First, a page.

A mystery at a National Theatre Live screening? When I attend and review the NT Live performances at Dallas’ Angelika Film Center, I generally find myself one of eight silent people in the auditorium. Walking into a full house, wall to wall people, on a Saturday afternoon to see the NT Live showing of Shakespeare’s “Coriolanus” took me by surprise, as did the crowd’s chattering, youthful make-up. “Are they from high school or university classes?” my companion and I wondered. “For CORIOLANUS? Hardly seems a likely choice.” Shakespeare’s final great political tragedy, probably first performed between 1607 –1608, presents a dark, brooding, violent portrait of the Roman warrior general turned politician Caius Marcius Coriolanus and follows him to his gory death after banishment from Rome. Hubris, ambition, elitism, intrigue, corruption and revenge – all become subject matter for a lengthy excess of lofty dialogue, broken up occasionally by bloody stage combat. It’s not an easy play to sit through as a diehard adult Bard fan, even with the thrilling, chilling, modern dress version by Donmar Warehouse, filmed with intimate intensity by NT Live. Whew. An unlikely introduction for neophytes? After the film concluded the mystery solved itself. I learned that the actor playing Coriolanus, Tom Hiddleston, has garnered a huge worldwide “crush” following as the star of the “Thor” film series and “The Avengers” (neither familiar to me) and the film version of “War Horse”. MTV viewers recently voted him “sexiest man alive”. So the fans came in droves. (http://www.mtv.com/news/articles/1718972/tom-hiddleston-sexiest-man-alive.jhtml)
That explained why the crowd giggled though the screening at the oddest times and persistently. They watched Hiddleston from a very different perspective than mine. If you attend a screening and find a huge crowd of young ladies (mostly) in the audience, be aware of their viewing context and vocal enthusiasm, neither having much to do with the Shakespeare play.
As for Tom Hiddleston’s performance, his mastery of the craft of classical acting, combat and Shakespearean dialogue and his contemporary-feeling immersion in the character of Coriolanus add tremendous vital thrust to the production. Unerringly believable as a proto-fascist patrician warlord who refuses to adapt to the needs of his times or the wishes of his powerful associates, he pays the ultimate price for inflexible pride. At the play’s end, he hangs by the feet, suspended and facing upstage, throat slit and blood gushing down upon the head and face of his jubilant lifelong enemy wielding the knife below him. The rage and destruction Hiddleston’s Coriolanus generates across the complicated arc of this verbose play concludes with this savage ritual of a realistic ‘blood bath’. It feels like a purification ritual, as much for the audience/ witnesses as for the play’s other characters. Basking in Hiddleston’s steamy glow but not eclipsed, eminent British stage and film actors Peter De Jersey as the stern General Cominius, Deborah Findlay as Coriolanus’ ambition-obsessed mother Volumnia, Mark Gatiss as Roman Senator Menenius Agrippa and Hadley Fraser as sworn enemy Tullus Aufidius, General of the Volscian tribe, carry the tale of intrigue and deception to inevitable doom. Play Director Josie Rourke, in concert with designer Lucy Osborne, unfolds the tale by stripping it down to its visceral essence on an almost empty stage with mood lighting (Mark Henderson), space delineated in graffiti-style paint on the bare Donmar floor and all actors assembled face front in shadow, seated on a line of folding chairs against the upstage wall. The emotionless, utilitarian simplicity of the setting allows the omnipresent acting ensemble free rein to invoke a bloodthirsty, untethered world, not unlike contemporary developing world countries awash in faction-driven political strife. Modern dress elements (jeans, hoodies, tennis shoes) with leather vests or jerkins added, suggestive of battle armor; tie the play’s historical realm to a modern re-visioning with ease. The vicious battle scenes feel like street gang fights with lethal antique weaponry. The play becomes a nightmare of eerily familiar deceit and arrogance, with its final act of savage bloodletting a strange, macabre resolution into silence, if not the semblance of peace.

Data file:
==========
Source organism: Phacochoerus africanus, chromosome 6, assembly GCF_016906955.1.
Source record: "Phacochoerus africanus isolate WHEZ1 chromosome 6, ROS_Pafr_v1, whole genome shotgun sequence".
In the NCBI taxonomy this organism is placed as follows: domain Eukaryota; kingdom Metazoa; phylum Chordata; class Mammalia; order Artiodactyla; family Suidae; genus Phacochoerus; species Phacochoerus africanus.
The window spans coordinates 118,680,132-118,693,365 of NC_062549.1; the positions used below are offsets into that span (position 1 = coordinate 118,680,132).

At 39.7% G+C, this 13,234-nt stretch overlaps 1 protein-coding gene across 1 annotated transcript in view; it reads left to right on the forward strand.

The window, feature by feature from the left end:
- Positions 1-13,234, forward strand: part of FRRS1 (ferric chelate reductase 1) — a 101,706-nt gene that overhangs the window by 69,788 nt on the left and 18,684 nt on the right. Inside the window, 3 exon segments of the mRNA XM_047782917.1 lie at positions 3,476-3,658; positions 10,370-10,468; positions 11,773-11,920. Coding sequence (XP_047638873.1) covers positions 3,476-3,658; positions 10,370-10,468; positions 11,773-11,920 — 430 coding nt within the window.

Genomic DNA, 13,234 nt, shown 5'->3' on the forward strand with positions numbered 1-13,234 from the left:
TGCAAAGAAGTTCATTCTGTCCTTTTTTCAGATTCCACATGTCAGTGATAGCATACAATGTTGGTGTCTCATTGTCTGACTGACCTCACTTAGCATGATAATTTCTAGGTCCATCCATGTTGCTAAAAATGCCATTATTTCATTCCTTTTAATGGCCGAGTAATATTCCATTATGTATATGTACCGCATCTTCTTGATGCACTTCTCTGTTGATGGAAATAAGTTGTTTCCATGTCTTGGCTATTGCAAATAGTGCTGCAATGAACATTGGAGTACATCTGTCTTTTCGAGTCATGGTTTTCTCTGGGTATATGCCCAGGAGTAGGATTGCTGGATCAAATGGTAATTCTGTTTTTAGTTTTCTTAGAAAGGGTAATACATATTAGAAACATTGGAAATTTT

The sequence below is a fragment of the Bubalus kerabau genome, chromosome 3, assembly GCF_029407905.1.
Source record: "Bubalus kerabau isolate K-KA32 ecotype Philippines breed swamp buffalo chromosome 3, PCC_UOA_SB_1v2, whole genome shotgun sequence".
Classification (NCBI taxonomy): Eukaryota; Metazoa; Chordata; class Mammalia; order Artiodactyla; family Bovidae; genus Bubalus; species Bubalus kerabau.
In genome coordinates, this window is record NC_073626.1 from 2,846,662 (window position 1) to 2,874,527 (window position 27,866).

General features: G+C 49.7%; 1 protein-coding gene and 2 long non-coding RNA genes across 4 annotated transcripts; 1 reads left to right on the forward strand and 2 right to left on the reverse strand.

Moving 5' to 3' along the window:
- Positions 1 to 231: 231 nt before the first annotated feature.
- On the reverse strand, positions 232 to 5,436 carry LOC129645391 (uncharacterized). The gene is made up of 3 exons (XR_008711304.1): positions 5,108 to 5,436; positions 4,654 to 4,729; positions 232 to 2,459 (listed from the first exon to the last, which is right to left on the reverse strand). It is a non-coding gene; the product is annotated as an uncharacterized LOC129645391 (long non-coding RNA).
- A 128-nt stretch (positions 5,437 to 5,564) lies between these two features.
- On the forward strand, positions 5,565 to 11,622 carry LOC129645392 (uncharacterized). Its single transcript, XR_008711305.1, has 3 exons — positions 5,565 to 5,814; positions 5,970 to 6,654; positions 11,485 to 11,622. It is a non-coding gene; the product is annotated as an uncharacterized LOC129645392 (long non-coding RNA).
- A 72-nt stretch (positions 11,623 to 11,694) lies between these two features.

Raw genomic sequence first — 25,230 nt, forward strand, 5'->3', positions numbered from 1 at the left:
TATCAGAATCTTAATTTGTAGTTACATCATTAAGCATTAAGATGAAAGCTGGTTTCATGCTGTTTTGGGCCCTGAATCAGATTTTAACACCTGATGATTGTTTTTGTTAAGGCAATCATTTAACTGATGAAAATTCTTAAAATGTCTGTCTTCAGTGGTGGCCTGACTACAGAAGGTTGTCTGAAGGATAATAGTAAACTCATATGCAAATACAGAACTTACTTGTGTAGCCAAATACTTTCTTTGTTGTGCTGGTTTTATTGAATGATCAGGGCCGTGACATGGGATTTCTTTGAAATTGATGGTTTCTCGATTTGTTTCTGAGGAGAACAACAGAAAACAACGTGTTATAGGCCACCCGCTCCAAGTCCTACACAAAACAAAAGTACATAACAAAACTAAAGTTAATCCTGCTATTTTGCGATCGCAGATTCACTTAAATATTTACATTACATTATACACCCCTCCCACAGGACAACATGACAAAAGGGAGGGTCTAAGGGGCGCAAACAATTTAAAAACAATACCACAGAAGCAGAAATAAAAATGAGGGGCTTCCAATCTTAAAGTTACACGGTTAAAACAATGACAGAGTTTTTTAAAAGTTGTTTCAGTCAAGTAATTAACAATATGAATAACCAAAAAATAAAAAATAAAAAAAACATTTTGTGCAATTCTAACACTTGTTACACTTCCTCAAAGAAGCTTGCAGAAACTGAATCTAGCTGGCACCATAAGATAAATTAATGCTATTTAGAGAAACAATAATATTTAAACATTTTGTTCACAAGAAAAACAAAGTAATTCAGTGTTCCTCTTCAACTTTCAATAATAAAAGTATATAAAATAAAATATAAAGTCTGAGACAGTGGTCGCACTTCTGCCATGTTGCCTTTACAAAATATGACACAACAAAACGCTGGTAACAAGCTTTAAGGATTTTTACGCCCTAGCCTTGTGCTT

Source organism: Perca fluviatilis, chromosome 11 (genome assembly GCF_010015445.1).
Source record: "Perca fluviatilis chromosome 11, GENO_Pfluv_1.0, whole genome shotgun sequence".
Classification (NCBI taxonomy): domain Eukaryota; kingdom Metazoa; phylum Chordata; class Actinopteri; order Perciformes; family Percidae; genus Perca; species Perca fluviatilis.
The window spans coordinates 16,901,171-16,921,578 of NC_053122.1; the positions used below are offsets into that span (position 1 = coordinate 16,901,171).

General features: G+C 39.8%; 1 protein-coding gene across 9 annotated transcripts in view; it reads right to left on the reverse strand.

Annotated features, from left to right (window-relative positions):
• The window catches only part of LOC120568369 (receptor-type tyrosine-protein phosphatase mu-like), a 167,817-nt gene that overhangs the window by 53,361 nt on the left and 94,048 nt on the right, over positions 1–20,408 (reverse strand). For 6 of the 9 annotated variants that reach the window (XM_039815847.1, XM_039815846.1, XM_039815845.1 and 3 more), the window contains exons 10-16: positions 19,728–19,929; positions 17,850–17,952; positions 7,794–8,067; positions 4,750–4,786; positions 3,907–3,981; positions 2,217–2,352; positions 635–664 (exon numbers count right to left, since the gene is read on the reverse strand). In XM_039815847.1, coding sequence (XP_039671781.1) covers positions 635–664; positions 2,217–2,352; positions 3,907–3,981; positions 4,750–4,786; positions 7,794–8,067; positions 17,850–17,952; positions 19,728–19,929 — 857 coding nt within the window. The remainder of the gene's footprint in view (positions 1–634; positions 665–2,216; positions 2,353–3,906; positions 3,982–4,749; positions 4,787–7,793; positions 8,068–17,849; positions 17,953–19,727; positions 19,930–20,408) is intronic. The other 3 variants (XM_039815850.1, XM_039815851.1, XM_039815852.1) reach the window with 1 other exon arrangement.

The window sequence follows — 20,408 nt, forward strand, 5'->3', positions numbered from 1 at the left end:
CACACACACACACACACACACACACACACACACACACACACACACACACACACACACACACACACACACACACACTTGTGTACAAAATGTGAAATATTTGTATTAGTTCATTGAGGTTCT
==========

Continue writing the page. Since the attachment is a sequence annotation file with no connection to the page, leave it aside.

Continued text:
The running length of “Coriolanus” is 2 hours, 20 minutes with one interval. A clearer staging of this overwhelming work you won’t likely experience. The young audience giggling throughout offers minor distraction.
Check Angelika Film Center in Dallas and Plano for dates and times. www.angelikafilmcenter.com
More information: http://ntlive.nationaltheatre.org.uk/productions/ntlout5-coriolanus
Donmar Warehouse Theatre: www.donmarwarehouse.com
Review as run on TheaterJones.com